Every now and then, without any debate, lustful pleasure is ignited by a release; by a band exploding on the sweet spot of ears and instincts with something which just seems to know what the passions like. Such an encounter for us is Winters, the debut EP from UK metallers The Five Hundred. It is hard to say what particularly incites such enthused reactions and appetite, the release weaving its fierce tempting with a host of familiar flavours and styles, but every one of its four incendiary tracks is hellacious manna to the ear and imagination; something we suspect to not be alone in feeling.
The Five Hundred emerged in 2014, a Nottingham quintet previously known as DAOR. In no time their fusion of brutal and melodic metal was whipping up ears and thick attention, every strain of extreme metal and numerous other styles seemingly entangled into a compelling maelstrom of enterprise and confrontation which now fuels Winters and already an acclaimed live presence which has seen the band share stages with the likes of Napalm Death, Fear Factory, All Shall Perish, Architects, and TesseracT. Recorded with Justin Hill (Sikth, Heart of a Coward), Winters is the band’s first fearsome roar at national spotlights, and if our ears are anything to go by, heading to rich success in awakening that broader focus.
The press release suggests that the band switching to 8 string guitars has been a new spark to their sound and invention; whether it has or not, all that matters is that Winters is a full-on tempest of persuasion from first breath to last. The EP starts with its title track and straight away is grumbling in ears through the predatory bass of Andy Crawford, it a grouchy provocateur within a surge of wiry guitar. The hefty swings of drummer Liam Perez show no light in their nature either with each beat a shuddering impact as guitarists Mark Byrne and Paul Doughty weave more compelling bait for vocalist John Eley to spring from with great diversity. Just as musically the release ticks all the boxes so does the attack of the frontman, his fluid mix of clean, punkish, and outright raw hostility equally accomplished and perfectly measured in the split of all his strains of potency.
Death and heavy metal collude with metalcore and post hardcore ferocity though that is a simplifying of the hues creating the first and each track within Winters, as Come Closer swiftly proves. The lead track with a great video in tow, it emerges from a misty sonic atmosphere with military rhythms and emotive vocals, they still more in the background until a ravenous stomp of belligerent rhythms and caustic riffs is triggered. It in turn breeds a sonic blaze which is not so much mellow as less vicious than the surrounding and perpetually prowling ferocity soaking the walls of the incitement. Again at times as punk as it is metal and a constant exploit of seriously enticing elements amidst slithers of unpredictable ingenuity, the track is a ravenous treat but outshone within seconds.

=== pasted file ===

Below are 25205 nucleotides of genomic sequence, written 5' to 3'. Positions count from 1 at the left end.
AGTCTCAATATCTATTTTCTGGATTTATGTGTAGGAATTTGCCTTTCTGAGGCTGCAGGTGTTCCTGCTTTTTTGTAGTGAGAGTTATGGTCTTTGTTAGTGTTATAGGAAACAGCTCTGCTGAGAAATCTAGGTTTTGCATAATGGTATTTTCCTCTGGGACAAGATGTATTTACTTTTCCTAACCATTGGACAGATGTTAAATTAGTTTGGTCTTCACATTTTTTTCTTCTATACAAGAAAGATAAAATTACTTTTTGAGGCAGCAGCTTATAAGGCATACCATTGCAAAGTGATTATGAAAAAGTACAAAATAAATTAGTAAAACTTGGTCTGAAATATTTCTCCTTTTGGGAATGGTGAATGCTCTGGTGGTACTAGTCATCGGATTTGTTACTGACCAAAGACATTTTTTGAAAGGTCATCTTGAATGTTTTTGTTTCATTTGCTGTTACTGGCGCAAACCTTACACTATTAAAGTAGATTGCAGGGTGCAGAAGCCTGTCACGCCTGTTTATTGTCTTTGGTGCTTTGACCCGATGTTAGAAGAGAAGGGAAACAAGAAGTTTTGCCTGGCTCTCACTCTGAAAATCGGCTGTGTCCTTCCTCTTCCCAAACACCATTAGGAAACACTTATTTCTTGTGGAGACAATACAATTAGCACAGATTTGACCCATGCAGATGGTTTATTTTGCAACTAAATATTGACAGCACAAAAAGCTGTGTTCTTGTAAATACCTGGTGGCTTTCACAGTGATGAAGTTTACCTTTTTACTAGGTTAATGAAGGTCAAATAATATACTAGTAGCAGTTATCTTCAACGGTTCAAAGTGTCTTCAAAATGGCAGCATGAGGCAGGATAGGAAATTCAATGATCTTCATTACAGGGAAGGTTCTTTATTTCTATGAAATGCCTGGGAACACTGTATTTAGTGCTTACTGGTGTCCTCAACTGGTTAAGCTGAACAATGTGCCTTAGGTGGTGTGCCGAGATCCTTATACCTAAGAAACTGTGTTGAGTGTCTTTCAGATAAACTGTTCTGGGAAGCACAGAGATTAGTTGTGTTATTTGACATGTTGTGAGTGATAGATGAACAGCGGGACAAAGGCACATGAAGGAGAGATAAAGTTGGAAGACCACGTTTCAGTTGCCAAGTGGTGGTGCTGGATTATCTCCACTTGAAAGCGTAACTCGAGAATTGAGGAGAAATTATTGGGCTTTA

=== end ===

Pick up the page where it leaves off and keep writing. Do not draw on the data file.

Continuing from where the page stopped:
The barbarous majesty of the first two tracks carries on in the outstanding Shutter to the Light, its immediate swagger as seductive as it is venomously violent. Like an anthem for the derailment of all that is hopeful, the track bellows at and trespasses the senses and imagination with enthralling enterprise, yet within its despoiling character harmonies and melodies are unleashed to wrong-foot and seize the passions even tighter. Everything about the track whips up a greedy appetite and pleasure; from the irresistible prime hook to the increasingly formidable vocals and the raging invention culturing the creatively rabid storm.
The EP is closed by The Cannibal Hordes, it also a quite thrilling and blistering arousal of ears and satisfaction. Melodically acoustic in its first caress, defiantly cantankerous from the second onwards, the track spits hostile intent and roars melodic understanding; vocally and musically entwining both with a skilled volatility that ensures expectations never gets proven. As suggested earlier, many elements and flavours are recognisable, bands like Fear Factory, Lamb of God, In Flames, and Hatebreed coming to mind, yet no song utters anything other than something unique to The Five Hundred.
The Winters EP is a crushing and scintillating introduction to The Five Hundred, band you should expect to hear a lot more of in sound and acclaim ahead, if only from our enraptured lips.
The Winters EP is out now digitally and on CD via https://thefivehundred.bandcamp.com/releases
Pete RingMaster 24/11/2015
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